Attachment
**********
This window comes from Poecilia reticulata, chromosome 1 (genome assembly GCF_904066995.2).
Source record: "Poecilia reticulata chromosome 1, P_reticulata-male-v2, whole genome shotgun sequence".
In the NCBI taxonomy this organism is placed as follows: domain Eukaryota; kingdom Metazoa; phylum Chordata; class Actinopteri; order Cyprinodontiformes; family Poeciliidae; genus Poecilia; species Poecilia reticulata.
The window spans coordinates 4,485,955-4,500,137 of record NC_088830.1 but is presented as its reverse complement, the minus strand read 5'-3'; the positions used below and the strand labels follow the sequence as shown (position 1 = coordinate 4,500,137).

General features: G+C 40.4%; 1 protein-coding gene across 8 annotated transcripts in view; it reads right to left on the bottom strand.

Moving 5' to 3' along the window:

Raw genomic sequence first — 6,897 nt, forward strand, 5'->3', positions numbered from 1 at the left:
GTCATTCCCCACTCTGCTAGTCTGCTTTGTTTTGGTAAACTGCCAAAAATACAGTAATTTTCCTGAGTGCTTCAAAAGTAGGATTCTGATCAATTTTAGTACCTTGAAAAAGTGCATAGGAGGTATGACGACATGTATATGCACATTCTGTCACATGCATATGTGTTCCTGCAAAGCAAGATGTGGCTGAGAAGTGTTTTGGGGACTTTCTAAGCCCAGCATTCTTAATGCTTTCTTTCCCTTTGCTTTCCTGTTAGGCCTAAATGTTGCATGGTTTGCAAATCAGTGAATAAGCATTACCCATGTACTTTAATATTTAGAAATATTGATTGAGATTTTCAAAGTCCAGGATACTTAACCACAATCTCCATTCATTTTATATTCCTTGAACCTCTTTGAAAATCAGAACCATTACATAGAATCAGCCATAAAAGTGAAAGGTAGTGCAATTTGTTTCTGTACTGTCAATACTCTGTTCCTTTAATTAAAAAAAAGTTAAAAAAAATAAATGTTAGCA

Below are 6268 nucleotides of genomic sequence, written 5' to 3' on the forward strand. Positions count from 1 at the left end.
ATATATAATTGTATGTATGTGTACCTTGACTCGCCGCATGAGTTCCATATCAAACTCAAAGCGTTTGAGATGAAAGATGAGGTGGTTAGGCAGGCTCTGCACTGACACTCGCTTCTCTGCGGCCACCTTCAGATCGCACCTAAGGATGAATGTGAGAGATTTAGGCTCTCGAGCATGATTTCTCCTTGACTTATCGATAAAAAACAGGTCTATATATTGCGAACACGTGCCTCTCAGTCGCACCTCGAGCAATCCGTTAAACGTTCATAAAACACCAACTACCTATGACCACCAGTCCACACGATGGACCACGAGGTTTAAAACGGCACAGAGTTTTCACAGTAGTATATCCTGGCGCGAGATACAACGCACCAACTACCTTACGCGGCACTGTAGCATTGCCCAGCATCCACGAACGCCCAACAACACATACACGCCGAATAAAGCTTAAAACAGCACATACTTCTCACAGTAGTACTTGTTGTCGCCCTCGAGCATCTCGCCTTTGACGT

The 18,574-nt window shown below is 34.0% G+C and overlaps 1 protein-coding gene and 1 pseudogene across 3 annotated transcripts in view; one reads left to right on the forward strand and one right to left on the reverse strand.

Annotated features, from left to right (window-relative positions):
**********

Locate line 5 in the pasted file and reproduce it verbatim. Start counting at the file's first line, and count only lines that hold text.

General features: G+C 40.4%; 1 protein-coding gene across 8 annotated transcripts in view; it reads right to left on the bottom strand.